Which one of the following is correct. There are pairs of chairs in a classroom and one wish to say that students should sit in the left-hand side chair, leaving the right-hand side chair empty.

  • 'Sit on your left'
  • 'Sit to your left'
  • 'sit on to your left'
  • 'sit at your left'
  • any other phrase

At some logical plane, one can never sit on one's left hand side because as soon as he sits on his LHS, his LHS changes.

closed as not a real question by Kris, MetaEd, tchrist, Robusto, cornbread ninja 麵包忍者 Dec 2 '12 at 2:38

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  • "Sit to your left" seems the best of the offered sentences, but it doesn't seem ideal. Maybe "Fill up the left-hand rows first. Be sure that the chair on your left is full and the chair on your right is empty" would be better. – user21497 Nov 30 '12 at 3:38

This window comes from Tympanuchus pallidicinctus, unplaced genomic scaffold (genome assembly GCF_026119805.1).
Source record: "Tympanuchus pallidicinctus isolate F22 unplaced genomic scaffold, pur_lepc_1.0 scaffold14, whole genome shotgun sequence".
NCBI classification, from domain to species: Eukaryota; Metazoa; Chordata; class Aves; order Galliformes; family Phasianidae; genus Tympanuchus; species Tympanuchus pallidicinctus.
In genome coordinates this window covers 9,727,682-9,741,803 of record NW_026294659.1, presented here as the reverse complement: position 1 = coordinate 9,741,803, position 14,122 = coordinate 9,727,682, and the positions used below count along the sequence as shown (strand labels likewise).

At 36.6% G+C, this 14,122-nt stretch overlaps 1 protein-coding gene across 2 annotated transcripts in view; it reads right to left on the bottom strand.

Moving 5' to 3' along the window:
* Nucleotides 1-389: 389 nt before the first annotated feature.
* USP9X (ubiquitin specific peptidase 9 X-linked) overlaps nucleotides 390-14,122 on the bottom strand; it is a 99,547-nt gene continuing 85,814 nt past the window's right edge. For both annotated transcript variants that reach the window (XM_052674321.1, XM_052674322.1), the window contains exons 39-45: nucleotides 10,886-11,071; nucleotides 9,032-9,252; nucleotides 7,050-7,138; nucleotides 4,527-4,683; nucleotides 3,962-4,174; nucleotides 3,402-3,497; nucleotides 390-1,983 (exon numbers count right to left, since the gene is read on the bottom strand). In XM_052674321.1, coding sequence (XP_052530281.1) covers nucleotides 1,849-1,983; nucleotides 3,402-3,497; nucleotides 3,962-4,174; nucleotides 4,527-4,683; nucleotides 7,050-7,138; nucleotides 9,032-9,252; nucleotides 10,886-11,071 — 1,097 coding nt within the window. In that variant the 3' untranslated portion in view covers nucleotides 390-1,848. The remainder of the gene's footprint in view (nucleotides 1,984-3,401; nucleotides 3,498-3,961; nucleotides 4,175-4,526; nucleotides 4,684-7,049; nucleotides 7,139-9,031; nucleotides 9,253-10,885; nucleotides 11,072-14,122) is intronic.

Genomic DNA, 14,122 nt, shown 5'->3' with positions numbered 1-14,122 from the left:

• But when arranging people at a table, for example, It's perfectly valid to say, "Jane should sit on your left." – Jim Nov 30 '12 at 4:12

The way you say it in your explanation sounds to me to be the best. I.E.

Sit in the left-hand chairs and leave the right-hand chairs empty.


The idiomatic phrase which uses four words is

Sit on the left,

but "Sit in the left-hand chair at each desk" is clearer. As you say, using "your left" is unlikely, if only because the children or the teacher may be facing the desks from the front (when each desk's left-hand chair would be on their right).

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